The RSC/RVSV board members are happy to see some activity at their hall again. “Finally, a proper chance to set up something,” says a smiling Pita Elhorst. As president of RSC/RVSV, Elhorst was already up and about at 4 a.m., welcoming the people who delivered the voting booth. And this evening, she’ll be there too when they come to pick it up again. “The Municipality had approached us because they were looking for large rooms for the stations.” This is the first time people can cast their vote at the student association. “We didn’t mind opening one of our banqueting halls for the occasion.”

Electoral officials Daphne Veltien and Kati Hartman, both 19 and RSC/RVSV members, estimate that some 85 per cent of the voters who use their station are fellow association members. “Or former members,” says Veltien. Hoogerwerf: “We just had a former member who wanted to take a picture of her child in the society hall. She found this a touching idea.” Hartman: “It’s nice to see some familiar faces from the association again – due to Covid, we tend to get together in smaller groups.” It has left her with a taste for more. “We’re hoping that we can soon grab some rays on a cafe terrace again.”

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2:03 p.m. – Erasmus University College polling station – 605 ballots dropped

At the polling station at the EUC building on Nieuwemarkt, the team are processing one vote after the other. The station chair, who is deftly keeping the line moving forward, doesn’t really have time to chat. “Could you take off your face mask for a sec? Thank you very much! Now all I have to do is scan your poll card… Approved. Great!” And on to the next… The machine has a slight hiccup when one of the voters turns out to have dual citizenship. “Can he use a Greek ID to vote?” Yep! On to the next…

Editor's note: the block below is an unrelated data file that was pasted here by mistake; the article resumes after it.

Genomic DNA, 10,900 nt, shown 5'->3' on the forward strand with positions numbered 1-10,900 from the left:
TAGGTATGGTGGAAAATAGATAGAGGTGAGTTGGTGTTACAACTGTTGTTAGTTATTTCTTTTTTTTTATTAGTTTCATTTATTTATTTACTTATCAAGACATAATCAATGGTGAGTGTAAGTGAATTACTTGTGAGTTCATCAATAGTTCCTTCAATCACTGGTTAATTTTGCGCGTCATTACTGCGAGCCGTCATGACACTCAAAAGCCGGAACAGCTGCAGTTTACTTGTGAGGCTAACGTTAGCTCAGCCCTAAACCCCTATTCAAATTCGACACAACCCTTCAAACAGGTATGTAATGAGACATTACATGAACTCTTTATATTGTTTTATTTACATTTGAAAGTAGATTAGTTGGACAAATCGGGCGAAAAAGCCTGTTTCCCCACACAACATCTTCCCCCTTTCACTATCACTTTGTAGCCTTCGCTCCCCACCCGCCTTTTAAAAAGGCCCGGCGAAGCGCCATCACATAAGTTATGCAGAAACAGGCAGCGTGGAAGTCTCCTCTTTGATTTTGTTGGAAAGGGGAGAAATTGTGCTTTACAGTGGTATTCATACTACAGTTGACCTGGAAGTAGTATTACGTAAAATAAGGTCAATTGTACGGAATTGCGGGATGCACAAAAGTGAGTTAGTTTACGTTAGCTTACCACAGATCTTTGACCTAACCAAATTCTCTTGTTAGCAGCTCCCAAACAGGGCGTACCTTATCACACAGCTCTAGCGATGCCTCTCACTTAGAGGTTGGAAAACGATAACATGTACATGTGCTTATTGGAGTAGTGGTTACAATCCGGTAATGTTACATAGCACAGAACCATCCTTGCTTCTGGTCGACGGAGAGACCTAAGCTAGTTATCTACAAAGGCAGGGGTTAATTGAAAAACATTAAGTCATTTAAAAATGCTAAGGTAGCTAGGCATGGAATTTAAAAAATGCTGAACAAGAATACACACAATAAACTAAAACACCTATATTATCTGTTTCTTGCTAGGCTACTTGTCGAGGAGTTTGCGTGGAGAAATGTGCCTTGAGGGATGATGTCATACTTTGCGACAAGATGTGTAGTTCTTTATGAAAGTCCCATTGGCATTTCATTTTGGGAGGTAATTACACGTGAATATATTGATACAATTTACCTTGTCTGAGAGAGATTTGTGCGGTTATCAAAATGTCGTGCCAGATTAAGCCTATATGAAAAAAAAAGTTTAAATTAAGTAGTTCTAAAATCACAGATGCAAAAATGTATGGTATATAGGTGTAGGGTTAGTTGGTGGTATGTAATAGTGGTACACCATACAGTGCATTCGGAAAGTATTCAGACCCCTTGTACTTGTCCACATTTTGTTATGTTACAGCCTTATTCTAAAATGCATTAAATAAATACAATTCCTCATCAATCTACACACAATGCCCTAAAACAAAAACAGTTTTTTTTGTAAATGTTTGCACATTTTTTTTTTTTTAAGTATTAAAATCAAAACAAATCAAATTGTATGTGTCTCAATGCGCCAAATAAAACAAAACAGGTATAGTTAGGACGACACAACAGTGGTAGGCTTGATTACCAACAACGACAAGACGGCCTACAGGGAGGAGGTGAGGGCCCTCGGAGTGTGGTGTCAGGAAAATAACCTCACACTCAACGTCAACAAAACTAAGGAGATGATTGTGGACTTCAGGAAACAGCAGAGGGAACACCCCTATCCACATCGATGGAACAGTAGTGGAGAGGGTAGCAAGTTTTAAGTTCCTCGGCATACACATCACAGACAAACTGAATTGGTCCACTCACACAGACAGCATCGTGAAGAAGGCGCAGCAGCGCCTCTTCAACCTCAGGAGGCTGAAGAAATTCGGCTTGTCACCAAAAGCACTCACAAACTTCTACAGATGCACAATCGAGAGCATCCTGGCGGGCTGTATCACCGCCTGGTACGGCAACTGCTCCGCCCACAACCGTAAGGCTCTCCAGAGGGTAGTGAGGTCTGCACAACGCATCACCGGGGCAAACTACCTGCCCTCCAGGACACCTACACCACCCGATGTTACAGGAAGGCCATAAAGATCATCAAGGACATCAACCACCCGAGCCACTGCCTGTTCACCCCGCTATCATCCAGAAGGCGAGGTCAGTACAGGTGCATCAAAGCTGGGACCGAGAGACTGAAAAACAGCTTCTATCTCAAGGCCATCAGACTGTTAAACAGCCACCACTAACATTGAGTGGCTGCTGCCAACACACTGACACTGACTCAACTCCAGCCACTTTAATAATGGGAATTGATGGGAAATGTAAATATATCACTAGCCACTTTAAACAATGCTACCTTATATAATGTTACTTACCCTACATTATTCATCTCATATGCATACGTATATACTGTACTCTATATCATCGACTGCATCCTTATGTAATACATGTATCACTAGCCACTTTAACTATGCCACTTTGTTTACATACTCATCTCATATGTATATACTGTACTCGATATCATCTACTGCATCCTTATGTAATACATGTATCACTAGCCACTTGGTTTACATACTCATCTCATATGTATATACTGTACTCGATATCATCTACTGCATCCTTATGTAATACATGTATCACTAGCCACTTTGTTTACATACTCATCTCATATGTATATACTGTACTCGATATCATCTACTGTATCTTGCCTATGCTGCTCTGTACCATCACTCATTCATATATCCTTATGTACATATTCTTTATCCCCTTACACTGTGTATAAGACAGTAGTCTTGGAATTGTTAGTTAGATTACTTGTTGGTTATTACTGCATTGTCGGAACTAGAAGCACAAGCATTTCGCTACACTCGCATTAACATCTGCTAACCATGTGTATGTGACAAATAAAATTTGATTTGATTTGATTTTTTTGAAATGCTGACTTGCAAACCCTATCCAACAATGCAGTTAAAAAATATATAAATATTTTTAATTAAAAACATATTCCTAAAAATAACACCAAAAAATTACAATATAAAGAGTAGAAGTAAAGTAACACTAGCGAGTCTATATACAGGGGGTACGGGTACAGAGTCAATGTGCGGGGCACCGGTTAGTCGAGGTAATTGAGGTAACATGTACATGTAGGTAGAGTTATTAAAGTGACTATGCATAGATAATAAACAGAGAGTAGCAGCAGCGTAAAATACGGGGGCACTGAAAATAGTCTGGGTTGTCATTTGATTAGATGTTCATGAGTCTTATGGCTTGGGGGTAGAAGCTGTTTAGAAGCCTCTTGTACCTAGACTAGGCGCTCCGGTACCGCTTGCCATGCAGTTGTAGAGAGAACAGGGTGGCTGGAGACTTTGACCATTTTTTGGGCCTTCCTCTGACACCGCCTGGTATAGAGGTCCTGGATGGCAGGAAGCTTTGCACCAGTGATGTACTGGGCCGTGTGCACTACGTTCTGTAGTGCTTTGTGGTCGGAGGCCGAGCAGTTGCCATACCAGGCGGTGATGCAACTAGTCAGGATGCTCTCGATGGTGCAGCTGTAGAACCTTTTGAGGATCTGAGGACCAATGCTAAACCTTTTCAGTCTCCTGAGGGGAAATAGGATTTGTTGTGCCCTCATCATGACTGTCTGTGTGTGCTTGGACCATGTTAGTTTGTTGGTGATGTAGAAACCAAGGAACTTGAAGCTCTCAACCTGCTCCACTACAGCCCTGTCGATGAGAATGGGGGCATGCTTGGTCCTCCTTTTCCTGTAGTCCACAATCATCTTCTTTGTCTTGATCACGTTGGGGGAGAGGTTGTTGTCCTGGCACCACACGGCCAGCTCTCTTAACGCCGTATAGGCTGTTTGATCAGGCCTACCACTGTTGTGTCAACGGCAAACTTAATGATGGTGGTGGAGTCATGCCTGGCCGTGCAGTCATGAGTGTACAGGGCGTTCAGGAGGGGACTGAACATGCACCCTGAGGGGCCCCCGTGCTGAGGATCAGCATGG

Outside, one of the election officials who’s acting as a hostess has more time to talk. She tries to interact personally with each voter, if only for a moment. “For many people, this is a great opportunity to finally see this building from the inside,” says a smiling Jeannette Baljeu. Like a professional tour guide, she can even share a few fun facts about the building: “Did you know it was built in 1923? It used to be a public library, and after that an education museum.”

stemmen EUC
Image credit: Marko de Haan

Baljeu is a former Vice Mayor of Rotterdam and is currently serving as a member of the Provincial Executive of Zuid-Holland. “But I’m doing this in a private capacity, and I’m not on the list of candidates. So then it isn’t an issue. It’s important that this process runs smoothly – particularly now, with Covid going on. Which is why I wanted to do my bit.” The election officials are closely monitoring local turnouts. “We use an app to record how busy it is at each station. Voters can refer to this app when deciding where they want to cast their vote,” says Baljeu. “City Hall and the public library are even busier, so a lot of people come here instead.”

It’s also why the young Greek-Dutch voter, who turns out to be an EUC student, has come here. He lives in Lucia, the EUC student complex on Stadhuisplein. “It was incredibly busy at City Hall, so I decided to vote at EUC. It has been a while since I was last here.” His vote went to PvdA. “They’re good on healthcare and the environment, but still realistic. Left wing, but not in an extreme way.”